Donor-derived Disease—Who to Notify? : Transplantation

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Donor-derived Disease—Who to Notify?

Chapman, Jeremy R. AC, FRACP, MD1

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Transplantation 105(9):p 1909-1910, September 2021. | DOI: 10.1097/TP.0000000000003590
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Familiar to all who work on the front line of clinical transplantation, is the phone call about donor medical suitability in which you are told the potential donor has a history of an eponymously named syndrome or disease, the details of which you are only vaguely, or not at all, aware of. Can it be transmitted by donation? That problem is usually resolved by consulting the literature, or a relevant specialist colleague, or the physician looking after the donor, but the data are often limited and one has to work from first principles. The traditional search of MEDLINE may discover a relevant report, but the unique aspects of a published case can still leave one wondering about the correct course of action with any particular donor. Surely there has to be a better answer to this very frequent problem?

Medical Products of Human Origin (MPHO) have been known to be associated with transmission of disease for as long as transplantation of organs, cells, and tissues has been undertaken.1 The term “MPHO” is now used to designate the increasingly complex landscape of such human “products,” which extends from the familiar territory of blood transfusion, corneal transplants, and solid organ transplantation, to now include many assisted human reproductive therapies and a variety of single cell constructs in proven and unproven treatments.

Transmission of disease really came to the attention of the general community in the context of both blood transfusion and the blood products used in the treatment of hemophilia, when hepatitis and then HIV were transmitted. Such is the global frequency of blood transfusion, and the universal penetration into the hemophiliac community due to the practice of pooling, that public notice turned into public outcry and the demand for heads to roll.2

Shining a light on this problem is not enough to solve it. The components of reducing the risk of disease transmission include effective and reliable screening protocols based on medical history, physical examination and screening blood tests. The 4 areas of potential disease transmission that need routine consideration in every donor, are infections including prions, malignancies, genetic conditions and a variety of transferrable diseases such as allergies and “auto” immune disorders.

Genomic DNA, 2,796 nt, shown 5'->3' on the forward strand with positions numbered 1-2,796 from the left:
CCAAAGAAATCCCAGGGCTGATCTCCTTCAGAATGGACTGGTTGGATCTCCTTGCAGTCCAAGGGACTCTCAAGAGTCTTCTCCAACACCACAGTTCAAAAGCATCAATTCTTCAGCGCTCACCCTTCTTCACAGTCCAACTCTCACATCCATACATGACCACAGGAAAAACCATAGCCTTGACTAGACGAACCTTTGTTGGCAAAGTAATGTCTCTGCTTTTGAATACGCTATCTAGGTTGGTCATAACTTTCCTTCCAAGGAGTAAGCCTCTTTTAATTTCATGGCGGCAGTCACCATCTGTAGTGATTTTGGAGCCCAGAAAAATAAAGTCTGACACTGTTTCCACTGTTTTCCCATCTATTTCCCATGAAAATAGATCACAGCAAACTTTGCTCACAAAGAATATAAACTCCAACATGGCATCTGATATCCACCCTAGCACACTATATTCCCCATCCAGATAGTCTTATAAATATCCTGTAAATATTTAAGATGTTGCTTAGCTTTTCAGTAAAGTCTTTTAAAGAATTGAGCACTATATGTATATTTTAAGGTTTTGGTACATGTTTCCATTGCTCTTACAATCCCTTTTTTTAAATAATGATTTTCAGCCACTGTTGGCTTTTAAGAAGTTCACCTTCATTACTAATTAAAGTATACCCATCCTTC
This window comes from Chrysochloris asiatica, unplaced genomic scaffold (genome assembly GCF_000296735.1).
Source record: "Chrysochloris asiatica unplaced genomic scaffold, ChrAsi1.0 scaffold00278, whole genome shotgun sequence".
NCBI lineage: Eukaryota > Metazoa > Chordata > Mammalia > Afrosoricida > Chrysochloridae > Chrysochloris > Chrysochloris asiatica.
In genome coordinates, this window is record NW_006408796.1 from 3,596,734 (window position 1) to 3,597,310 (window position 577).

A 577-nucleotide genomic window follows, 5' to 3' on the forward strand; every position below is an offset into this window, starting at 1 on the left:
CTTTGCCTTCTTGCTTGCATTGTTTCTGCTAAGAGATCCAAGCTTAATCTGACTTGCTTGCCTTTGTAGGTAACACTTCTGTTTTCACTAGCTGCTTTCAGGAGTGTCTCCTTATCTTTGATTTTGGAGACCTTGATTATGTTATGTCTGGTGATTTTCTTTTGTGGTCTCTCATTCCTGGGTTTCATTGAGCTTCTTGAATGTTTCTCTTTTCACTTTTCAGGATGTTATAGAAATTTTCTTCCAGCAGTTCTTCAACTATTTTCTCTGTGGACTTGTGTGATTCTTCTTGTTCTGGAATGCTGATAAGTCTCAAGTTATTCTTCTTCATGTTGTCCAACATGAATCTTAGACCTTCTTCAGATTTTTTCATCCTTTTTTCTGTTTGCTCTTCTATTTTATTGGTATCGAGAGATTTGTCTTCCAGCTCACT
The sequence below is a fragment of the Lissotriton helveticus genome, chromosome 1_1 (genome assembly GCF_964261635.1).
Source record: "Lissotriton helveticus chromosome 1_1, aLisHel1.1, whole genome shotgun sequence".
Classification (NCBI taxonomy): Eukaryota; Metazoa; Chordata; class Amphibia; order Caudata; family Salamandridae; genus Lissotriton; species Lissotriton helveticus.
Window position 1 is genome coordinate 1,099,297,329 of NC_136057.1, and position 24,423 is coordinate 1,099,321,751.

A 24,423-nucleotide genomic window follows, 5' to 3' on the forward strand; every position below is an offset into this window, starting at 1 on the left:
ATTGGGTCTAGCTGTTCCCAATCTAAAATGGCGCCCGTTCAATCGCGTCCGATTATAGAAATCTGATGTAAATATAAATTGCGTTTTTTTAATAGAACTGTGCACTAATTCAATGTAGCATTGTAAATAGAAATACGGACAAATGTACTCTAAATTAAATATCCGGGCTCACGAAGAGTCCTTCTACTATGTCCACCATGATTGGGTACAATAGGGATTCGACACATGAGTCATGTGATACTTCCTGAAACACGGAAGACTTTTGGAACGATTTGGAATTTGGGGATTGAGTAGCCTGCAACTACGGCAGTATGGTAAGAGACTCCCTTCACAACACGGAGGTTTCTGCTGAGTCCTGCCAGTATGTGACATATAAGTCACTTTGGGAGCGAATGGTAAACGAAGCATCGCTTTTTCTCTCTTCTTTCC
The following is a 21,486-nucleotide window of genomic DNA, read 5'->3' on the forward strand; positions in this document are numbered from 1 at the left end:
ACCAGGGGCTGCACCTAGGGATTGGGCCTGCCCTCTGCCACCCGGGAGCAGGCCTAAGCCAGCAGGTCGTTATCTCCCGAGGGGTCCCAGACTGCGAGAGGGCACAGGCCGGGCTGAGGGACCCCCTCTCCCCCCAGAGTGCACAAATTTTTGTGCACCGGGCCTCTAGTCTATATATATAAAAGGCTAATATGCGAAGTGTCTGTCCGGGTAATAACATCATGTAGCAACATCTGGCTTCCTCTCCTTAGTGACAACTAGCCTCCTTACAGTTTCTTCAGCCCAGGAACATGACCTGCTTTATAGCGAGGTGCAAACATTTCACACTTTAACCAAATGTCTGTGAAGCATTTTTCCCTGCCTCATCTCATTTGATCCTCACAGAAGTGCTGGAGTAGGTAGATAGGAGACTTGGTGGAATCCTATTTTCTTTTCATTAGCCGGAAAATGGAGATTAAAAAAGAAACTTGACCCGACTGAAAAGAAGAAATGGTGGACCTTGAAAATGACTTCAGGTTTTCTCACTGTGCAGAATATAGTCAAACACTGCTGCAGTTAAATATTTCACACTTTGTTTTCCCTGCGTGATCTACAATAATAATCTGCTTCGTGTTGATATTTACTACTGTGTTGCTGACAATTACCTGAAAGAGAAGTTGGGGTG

A burgeoning nomenclature has been built up across the regulatory and clinical frameworks to help distinguish, define, and classify the problems we may face. Certainty is not a feature of much of the literature, unfortunately, and we have had to rely on graded definitions of the donor origin of “adverse reactions” such as an infection or a cancer in the recipient, as “possible, likely/probable, or definite/certain/proven” depending upon the data available. Many of these events have been collated and investigated only because of the initial suspicion of a clinician including the recent identification of a new Arena virus with 3 deaths as a consequence of an unusual early posttransplant encephalitis linked to one donor and a novel virus discovered, after detailed research, turning “probable” into “proven.”3 This is one area of medical practice where there will never be a randomized controlled trial and we will forever be constrained to observational and epidemiological data.

The work of the Organization(WHO) in organ, cell, and tissue donation and transplantation, that began in 2003 with a resolution of the WHO Executive Board, has spawned several projects and enduring processes. These include: revision of the WHO Guiding Principles adopted in 20104; the Global Observatory of Donation and Transplantation run on behalf of the WHO by the Spanish Organization Nacional Trasplante5; and the project Notify run as a collaborating center of the WHO, by the Italian National Transplant Centre (CNT). The details of the ongoing “Project Notify” are now published in this issue of Transplantation.6